• hand over the transport to a freshly instantiated Connection The Connection has two goals:
    • Interpret incoming CDP packets by reading the JSON object attribute (id, method, params and sessionId) This is done in Connection:onPacket.
    • Format outgoing CDP packets by writing the right JSON object for command response (id, result and sessionId) and events (method, params and sessionId)
    • Redirect CDP packet from/to the right session. A connection may have more than one session attached to it.
  • instantiate the default session The session is specific to each target kind and all of them inherit from session/Session. For example, tabs targets uses session/TabSession and the main browser target uses session/MainProcessSession. Which session class is used is defined by the Target subclass’ constructor, which pass a session class reference to targets/Target:constructor. A session is mostly responsible of accommodating the eventual cross process/cross thread aspects of the target. The code we are currently describing (targets/Target:handle) is running in the parent process. The session class receive CDP commands from the connection and first try to execute the Domain commands in the parent process. Then, if the target actually runs in some other context, the session tries to forward this command to this other context, which can be a thread or a process. Typically, the sessions/TabSession forward the CDP command to the content process where the tab is running. It also redirects back the command response as well as Domain events from that process back to the parent process in order to forward them to the connection. Sessions will be using the Domains class as an helper to manage a list of Domain implementations in a given context.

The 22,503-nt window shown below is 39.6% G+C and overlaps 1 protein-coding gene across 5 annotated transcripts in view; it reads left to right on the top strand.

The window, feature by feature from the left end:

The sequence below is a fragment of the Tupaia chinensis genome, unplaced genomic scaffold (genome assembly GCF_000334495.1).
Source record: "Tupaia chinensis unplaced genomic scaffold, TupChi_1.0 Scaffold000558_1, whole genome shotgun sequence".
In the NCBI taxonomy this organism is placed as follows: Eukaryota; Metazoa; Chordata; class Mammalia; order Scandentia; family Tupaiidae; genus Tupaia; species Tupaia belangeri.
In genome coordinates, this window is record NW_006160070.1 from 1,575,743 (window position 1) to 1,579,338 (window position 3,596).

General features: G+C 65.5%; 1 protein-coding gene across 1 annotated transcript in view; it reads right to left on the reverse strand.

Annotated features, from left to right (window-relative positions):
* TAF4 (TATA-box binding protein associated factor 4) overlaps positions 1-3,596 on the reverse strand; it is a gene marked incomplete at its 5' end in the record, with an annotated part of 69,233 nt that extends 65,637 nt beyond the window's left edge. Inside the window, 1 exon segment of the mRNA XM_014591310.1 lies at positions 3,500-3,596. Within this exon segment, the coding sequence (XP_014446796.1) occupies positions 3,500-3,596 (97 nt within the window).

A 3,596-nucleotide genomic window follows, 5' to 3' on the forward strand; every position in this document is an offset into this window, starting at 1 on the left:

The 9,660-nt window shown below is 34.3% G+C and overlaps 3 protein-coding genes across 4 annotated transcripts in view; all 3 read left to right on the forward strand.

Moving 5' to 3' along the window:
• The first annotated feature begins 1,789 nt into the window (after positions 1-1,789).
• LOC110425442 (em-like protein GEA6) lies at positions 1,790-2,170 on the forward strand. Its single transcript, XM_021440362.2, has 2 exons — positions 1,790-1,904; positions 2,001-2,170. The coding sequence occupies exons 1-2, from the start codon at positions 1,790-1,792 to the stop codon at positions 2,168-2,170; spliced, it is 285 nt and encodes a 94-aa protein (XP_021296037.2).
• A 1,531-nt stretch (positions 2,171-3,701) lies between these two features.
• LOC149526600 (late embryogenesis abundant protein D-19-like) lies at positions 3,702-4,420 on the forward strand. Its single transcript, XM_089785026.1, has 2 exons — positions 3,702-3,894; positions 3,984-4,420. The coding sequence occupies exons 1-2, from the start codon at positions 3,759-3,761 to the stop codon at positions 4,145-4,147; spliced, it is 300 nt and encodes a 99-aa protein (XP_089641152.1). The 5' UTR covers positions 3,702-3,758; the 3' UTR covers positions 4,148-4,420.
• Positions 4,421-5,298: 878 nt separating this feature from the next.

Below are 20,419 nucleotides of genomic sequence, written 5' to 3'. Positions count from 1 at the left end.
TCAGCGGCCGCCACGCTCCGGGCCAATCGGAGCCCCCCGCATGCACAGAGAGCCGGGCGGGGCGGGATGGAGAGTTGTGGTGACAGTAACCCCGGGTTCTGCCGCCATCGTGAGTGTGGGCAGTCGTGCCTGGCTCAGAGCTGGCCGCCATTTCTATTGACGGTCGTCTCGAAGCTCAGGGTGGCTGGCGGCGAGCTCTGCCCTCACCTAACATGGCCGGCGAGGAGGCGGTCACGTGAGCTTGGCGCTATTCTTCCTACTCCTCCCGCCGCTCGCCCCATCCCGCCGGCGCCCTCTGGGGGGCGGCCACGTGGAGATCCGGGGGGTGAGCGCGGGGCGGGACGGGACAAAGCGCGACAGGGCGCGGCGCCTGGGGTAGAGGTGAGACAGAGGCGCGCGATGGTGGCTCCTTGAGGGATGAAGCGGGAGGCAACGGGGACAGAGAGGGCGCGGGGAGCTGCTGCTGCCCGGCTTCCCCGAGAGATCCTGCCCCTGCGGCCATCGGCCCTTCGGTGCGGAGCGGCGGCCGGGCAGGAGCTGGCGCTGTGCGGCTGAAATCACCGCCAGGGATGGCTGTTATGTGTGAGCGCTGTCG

Debugging additional Targets

From a given connection you can know about the other potential targets. You typically do that via Target.setDiscoverTargets(), which will emit Target.targetCreated events providing a target ID. You may create a new session for the new target by handing the ID to Target.attachToTarget(), which will return a session ID. “Target” here is a reference to the CDP Domain implemented in domains/parent/Target.jsm. That is different from targets/Target class which is an implementation detail of the Remote Agent.

Then, there is two ways to communicate with the other targets:

  • Use Target.sendMessageToTarget() and Target.receivedMessageFromTarget You will manually send commands via the Target.sendMessageToTarget() command and receive command’s response as well as events via Target.receivedMessageFromTarget. In both cases, a session ID attribute is passed in the command or event arguments in order to select which additional target you are communicating with.
  • Use Target.attachToTarget({ flatten: true }) and include sessionId in CDP packets This requires a special client, which will use the sessionId returned by Target.attachToTarget() in order to spawn a distinct client instance. This client will re-use the same WebSocket connection, but every single CDP packet will contain an additional sessionId attribute. This helps distinguish packets which relate to the original target as well as the multiple additional targets you may attach to.